Kierkegaard's negative attitude towards social equality also led him to oppose the emancipation of women, the subject of his very first publication in a newspaper article while still a university student (EPW 3-5).31 In the 1830s there was already a women's liberation movement brewing in Scandinavia and elsewhere in Europe which continued to gather steam in the 1840s, particularly after the political revolutions of 1848.32 Viewing Christianity as seeking to bring about only the change of infinity within individuals, not a change in their external social status or privileges, in Works of Love Kierkegaard advises a poor charwoman, for example, to be content with her socio-economic situation:
Christianity's divine meaning is to say in confidence to every human being, 'Do not busy yourself with changing the shape of the world or your situation, as if you (to stay with the example), instead of being a poor charwoman, perhaps could manage to be called "Madame." No, make Christianity your own, and it will show you a point outside the world, and by means of this you will move heaven and earth; yes, you will do something even more wonderful, you will move heaven and earth so quietly, so lightly, that no one notices it.' (WL 136)
In like manner, while objecting to the abominable treatment of women almost as animals or disdained beings of another species in the history of male-female relations, Kierkegaard makes the following observation concerning women's rights:
What battles there have been to establish in a worldly way the woman in equal rights with the man—but Christianity makes only infinity's change and therefore quietly. Outwardly the old more or less remains. The man is to be the woman's master and she subservient to him; but inwardly everything is changed, changed by means of this little question to the woman, whether she has consulted with her conscience about having this man—as master, for otherwise she does not get him. Yet the conscience-question about the conscience-matter makes her in inwardness before God absolutely equal with the man. (WL 138)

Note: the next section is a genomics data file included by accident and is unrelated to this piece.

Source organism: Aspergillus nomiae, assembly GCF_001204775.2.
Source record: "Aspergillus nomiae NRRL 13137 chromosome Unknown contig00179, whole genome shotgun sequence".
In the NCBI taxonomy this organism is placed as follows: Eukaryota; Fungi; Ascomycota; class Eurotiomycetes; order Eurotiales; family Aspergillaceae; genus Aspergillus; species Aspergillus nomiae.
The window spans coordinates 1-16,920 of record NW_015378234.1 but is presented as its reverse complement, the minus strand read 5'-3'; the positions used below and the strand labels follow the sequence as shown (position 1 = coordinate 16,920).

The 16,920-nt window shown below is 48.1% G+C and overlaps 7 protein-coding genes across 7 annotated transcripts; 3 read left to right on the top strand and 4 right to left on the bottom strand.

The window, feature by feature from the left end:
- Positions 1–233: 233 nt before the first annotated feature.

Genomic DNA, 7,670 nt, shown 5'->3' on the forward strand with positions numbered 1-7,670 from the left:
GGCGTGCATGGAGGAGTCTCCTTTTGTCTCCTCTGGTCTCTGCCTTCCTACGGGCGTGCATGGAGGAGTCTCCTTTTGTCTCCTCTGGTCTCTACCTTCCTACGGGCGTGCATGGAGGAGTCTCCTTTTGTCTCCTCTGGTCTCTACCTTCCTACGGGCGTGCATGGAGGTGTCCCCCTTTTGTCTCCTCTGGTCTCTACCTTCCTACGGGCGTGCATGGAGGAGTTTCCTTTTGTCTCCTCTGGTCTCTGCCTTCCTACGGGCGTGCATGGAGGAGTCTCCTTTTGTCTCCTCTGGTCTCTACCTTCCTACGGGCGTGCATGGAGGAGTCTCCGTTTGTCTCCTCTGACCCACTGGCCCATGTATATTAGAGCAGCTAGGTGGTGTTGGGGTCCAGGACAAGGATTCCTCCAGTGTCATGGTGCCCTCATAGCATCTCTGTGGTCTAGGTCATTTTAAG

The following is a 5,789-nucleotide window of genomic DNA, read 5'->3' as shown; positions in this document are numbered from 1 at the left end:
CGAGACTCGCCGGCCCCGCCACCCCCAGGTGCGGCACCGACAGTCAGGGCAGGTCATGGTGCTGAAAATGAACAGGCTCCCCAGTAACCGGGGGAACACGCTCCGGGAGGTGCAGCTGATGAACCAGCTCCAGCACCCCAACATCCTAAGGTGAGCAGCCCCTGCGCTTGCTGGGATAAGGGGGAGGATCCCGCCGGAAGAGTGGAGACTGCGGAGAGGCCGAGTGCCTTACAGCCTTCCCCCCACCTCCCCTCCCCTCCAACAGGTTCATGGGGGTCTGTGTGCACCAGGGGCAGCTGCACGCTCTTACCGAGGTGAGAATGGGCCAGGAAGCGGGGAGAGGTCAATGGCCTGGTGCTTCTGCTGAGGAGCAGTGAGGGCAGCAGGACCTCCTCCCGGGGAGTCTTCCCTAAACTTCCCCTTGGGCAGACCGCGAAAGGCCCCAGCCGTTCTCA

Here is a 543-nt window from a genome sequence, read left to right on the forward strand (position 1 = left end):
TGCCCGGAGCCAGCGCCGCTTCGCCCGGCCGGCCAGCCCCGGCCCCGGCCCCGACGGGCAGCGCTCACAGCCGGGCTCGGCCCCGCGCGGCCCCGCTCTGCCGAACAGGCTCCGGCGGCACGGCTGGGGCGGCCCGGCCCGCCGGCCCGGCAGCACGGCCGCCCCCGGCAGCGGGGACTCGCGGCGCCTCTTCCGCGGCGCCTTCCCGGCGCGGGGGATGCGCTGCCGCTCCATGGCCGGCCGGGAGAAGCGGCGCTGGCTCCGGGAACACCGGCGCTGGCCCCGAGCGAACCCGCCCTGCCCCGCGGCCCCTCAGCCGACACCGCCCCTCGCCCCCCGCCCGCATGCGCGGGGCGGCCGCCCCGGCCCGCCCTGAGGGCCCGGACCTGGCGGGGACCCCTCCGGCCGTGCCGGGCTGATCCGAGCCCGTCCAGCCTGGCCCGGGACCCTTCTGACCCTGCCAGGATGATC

This aspect of Kierkegaard's view of Christianity and Christian love reveals the degree to which, on the woman question at least, he was a man of his time, limited by the patriarchal perspective and practices that prevailed in both religion and culture of that period.33 But there are deeper implications of Kierkegaard's social views that serve to temper and qualify the negative viewpoints noted above. Christian love is an inward concern or passion for the other as a neighbour, but it is not such a hidden feeling that it has
33 See Léon and Walsh (1997) for a variety of feminist critiques of Kierkegaard.
no outward expression and consequences. On the contrary, the 'essential mark' of Christian love is that it bears fruit and is made recognizable in works oflove (WL 10-11). 'Indeed,' Kierkegaard says, 'if there could actually be such a self-contradiction in love, it would have to be the greatest torment that love insisted on keeping love hidden, insisted on making love unrecognizable' (WL 11). Thus, while there is no work or act that unconditionally demonstrates the presence of love, which depends solely on the inward motivation or how a work is done, love for the other as one's neighbour or spiritual equal will or should express itself in outward forms and ways that seemingly would preclude patriarchal and other structures of domination between men and women, even if they are allowed to stand externally.
That Kierkegaard would affirm this interpretation is supported by the fact that he credits Christianity with having done away with the institution of slavery: 'The times are past when only the powerful and the prominent were human beings—and the others were bond servants and slaves. This is due to Christianity' (WL 74). Moreover, he encourages an active concern for the material plight of the poor and needy among us—not at a distance but close at hand and without condescension.34 In this way Christianity 'quietly' goes about bringing change in the temporal sphere externally in social relations as well as internally in the individual. Kierkegaard states:
Christianity has not wanted to topple governments from the throne in order to place itself on the throne; it has never contended in an external sense for a place in the world ...and yet it has infinitely changed everything it allowed and allows to continue. In other words, just as the blood pulses in every nerve, so does Christianity want to permeate everything with the relationship ofconscience.
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